By Vetiva Research
Purchasing Managers’ Index (PMI) readings for July showed a steady expansion across both manufacturing and non-manufacturing sectors. Manufacturing PMI registered at 54.1, up from 52.9 in June whilst Non-Manufacturing PMI registered at 54.4, up from 54.2 in June.
Economic recovery held up in July even amidst a high cost and high interest rate environment, as greater foreign exchange (FX) liquidity and improving business sentiment propped up economic activities.
Strong July improvement contrasts 2016 experience
In July, the manufacturing sector expanded at the quickest pace on record, driven by record growth in production level (59.3) and accelerations in the other four sub-indices.
Drilling down, a third successive improvement in Employment Levels in July (51.8) indicates that increasing economic activity is slowly absorbing more labour.
The improvement in Non-Manufacturing PMI in July was driven by stronger expansions in New Orders (55.1), Employment Levels (54.0), and Inventories (51.9). Though the pace of expansion in Business Activity slowed in July (56.8), it still came in stronger than the other sub-indices.
We note that exactly a year ago, July 2016 was an uncertain period for the economy given fairly recent changes to fuel prices, foreign exchange policy, and interest rates.
Contrastingly, July 2017 was a particularly strong month for the non-manufacturing sector; all four sub-indices expanded (all four declined in July 2016) whilst all but two of eighteen sub-sectors expanded during the month, compared to July 2016 when only the agriculture sector registered growth.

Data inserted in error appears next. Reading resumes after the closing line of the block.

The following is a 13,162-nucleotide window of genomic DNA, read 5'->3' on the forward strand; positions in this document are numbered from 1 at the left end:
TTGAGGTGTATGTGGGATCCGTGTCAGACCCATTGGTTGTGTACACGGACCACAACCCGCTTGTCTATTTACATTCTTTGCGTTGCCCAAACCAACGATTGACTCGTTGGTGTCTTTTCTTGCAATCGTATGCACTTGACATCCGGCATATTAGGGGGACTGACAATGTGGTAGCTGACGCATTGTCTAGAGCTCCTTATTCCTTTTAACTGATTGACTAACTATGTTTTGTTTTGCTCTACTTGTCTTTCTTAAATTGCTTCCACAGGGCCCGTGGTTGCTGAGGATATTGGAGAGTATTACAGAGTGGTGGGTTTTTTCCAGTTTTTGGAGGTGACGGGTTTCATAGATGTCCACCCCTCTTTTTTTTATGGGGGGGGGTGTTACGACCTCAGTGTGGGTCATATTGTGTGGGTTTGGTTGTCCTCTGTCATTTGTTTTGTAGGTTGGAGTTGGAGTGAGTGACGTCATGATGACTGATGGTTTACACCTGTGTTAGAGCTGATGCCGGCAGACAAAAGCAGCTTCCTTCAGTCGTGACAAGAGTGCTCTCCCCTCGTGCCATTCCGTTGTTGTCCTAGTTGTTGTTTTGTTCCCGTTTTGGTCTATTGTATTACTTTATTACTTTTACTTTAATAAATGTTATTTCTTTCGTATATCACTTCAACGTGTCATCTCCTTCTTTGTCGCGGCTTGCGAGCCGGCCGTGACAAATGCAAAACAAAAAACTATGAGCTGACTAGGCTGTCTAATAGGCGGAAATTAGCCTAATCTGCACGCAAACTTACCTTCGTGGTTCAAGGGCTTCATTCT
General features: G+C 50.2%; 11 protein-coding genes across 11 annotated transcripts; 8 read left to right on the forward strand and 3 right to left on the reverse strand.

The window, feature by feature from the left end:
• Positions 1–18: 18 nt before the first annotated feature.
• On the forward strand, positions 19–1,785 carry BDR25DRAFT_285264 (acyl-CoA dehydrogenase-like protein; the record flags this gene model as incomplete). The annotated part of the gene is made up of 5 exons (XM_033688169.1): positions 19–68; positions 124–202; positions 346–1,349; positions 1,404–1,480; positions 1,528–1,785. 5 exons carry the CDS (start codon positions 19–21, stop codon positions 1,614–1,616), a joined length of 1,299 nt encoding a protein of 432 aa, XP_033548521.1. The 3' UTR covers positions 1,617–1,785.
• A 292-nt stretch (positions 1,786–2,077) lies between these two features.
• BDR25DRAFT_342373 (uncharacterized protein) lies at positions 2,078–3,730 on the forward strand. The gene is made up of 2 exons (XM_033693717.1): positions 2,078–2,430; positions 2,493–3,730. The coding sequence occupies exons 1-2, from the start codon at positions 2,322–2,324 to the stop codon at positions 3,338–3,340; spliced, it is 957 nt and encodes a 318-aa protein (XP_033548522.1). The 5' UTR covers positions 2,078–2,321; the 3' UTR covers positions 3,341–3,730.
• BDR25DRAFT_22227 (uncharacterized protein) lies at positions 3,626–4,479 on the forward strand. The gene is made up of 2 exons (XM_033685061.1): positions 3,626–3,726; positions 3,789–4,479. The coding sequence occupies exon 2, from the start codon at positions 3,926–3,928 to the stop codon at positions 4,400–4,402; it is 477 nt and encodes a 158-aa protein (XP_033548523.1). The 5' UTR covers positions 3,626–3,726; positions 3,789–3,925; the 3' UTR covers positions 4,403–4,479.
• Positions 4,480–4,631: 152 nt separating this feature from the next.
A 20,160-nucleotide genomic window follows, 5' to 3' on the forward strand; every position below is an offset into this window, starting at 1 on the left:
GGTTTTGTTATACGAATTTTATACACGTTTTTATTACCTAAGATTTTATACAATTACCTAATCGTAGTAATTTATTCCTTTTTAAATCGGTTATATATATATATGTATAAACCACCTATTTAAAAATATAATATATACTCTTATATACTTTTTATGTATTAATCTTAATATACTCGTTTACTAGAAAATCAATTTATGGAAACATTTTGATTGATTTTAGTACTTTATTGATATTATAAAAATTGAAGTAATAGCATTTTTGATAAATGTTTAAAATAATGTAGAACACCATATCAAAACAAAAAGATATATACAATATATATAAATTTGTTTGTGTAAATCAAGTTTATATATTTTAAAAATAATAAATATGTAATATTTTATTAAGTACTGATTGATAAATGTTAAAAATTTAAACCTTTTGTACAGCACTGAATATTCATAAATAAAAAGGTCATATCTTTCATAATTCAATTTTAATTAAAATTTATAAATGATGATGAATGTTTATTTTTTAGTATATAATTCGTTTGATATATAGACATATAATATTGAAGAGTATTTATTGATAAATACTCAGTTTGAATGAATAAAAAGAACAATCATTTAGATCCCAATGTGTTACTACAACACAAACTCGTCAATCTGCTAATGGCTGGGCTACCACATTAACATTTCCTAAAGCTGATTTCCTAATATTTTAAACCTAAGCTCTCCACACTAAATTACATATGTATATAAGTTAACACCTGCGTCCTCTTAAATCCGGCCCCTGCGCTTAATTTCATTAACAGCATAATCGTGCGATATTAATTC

Notwithstanding this improvement, we highlight that 2017 figures are coming off a weaker base as a result of the recessionary environment from Q2’16 to at least Q1’17, which suggests that there is still substantial recovery headroom.
Key feature: Price pressures on the wane?
The Nigerian economy continues to suffer from intense inflationary pressures emanating from higher food prices, transport costs, and prior currency devaluation.
Prices remain under pressure, but the pace of increase is the slowest since February 2016, a month when inflation spiked on increased electricity tariffs. Whilst we maintain a bearish outlook for inflation, continued stability in the FX and energy markets should marginally assuage cost-push inflation.
Fiscal policy should supplement recovery drivers
July PMI figures showing continued improvements in Real Estate (52.6) and Trade (52.5) bode well for the general economic landscape.
Headline economic growth is likely to be driven by steady agriculture growth and a recovery in oil volumes, but fiscal stimulus is required to drive inclusive economic recovery.
On this note, a more efficient rollout of Social Intervention Programs, along with capital expenditure disbursements from the 2017 Budget, are crucial for boosting underlying aggregate demand.